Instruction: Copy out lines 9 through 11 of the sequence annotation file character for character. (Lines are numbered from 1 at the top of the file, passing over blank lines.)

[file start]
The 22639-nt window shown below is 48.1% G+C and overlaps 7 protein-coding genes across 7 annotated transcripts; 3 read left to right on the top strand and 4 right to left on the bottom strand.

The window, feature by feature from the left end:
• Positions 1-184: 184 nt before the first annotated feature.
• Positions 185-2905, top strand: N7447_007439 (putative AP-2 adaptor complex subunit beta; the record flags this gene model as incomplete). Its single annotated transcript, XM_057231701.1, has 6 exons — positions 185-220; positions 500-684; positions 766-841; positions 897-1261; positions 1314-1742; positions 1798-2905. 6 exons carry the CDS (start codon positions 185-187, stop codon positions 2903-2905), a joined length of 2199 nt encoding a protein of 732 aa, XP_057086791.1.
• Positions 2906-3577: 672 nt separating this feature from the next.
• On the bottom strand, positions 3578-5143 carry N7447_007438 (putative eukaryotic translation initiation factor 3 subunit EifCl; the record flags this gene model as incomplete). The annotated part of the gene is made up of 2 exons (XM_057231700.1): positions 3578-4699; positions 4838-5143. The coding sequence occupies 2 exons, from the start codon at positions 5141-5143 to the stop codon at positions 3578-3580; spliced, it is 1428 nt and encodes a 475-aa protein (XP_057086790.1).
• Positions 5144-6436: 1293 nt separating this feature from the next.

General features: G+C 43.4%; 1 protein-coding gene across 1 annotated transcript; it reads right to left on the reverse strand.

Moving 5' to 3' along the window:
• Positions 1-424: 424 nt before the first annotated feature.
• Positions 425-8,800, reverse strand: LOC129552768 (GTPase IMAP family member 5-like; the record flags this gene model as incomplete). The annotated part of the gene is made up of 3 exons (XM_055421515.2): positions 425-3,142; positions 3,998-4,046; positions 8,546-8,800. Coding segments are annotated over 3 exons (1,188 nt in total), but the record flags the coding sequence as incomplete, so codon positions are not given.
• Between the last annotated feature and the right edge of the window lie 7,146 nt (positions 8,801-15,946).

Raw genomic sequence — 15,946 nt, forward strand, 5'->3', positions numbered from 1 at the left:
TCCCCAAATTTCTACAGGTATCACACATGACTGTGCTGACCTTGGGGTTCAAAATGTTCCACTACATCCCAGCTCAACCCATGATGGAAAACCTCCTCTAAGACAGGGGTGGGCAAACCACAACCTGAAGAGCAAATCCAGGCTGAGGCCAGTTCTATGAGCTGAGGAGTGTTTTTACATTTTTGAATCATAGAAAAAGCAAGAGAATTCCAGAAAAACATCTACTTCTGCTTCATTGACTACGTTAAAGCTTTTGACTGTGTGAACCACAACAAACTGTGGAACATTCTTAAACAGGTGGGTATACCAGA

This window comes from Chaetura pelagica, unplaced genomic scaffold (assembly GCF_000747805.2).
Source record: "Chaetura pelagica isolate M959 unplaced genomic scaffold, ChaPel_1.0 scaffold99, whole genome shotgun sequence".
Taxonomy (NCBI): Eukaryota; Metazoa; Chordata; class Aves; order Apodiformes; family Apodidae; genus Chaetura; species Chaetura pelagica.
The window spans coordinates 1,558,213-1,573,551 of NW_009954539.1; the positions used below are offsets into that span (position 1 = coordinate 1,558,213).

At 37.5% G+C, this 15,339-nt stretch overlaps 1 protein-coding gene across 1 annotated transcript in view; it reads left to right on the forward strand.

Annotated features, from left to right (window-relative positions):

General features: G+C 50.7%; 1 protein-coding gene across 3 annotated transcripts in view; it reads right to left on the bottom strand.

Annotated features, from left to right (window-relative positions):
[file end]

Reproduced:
Moving 5' to 3' along the window:
• Positions 1-424: 424 nt before the first annotated feature.
• Positions 425-8,800, reverse strand: LOC129552768 (GTPase IMAP family member 5-like; the record flags this gene model as incomplete). The annotated part of the gene is made up of 3 exons (XM_055421515.2): positions 425-3,142; positions 3,998-4,046; positions 8,546-8,800. Coding segments are annotated over 3 exons (1,188 nt in total), but the record flags the coding sequence as incomplete, so codon positions are not given.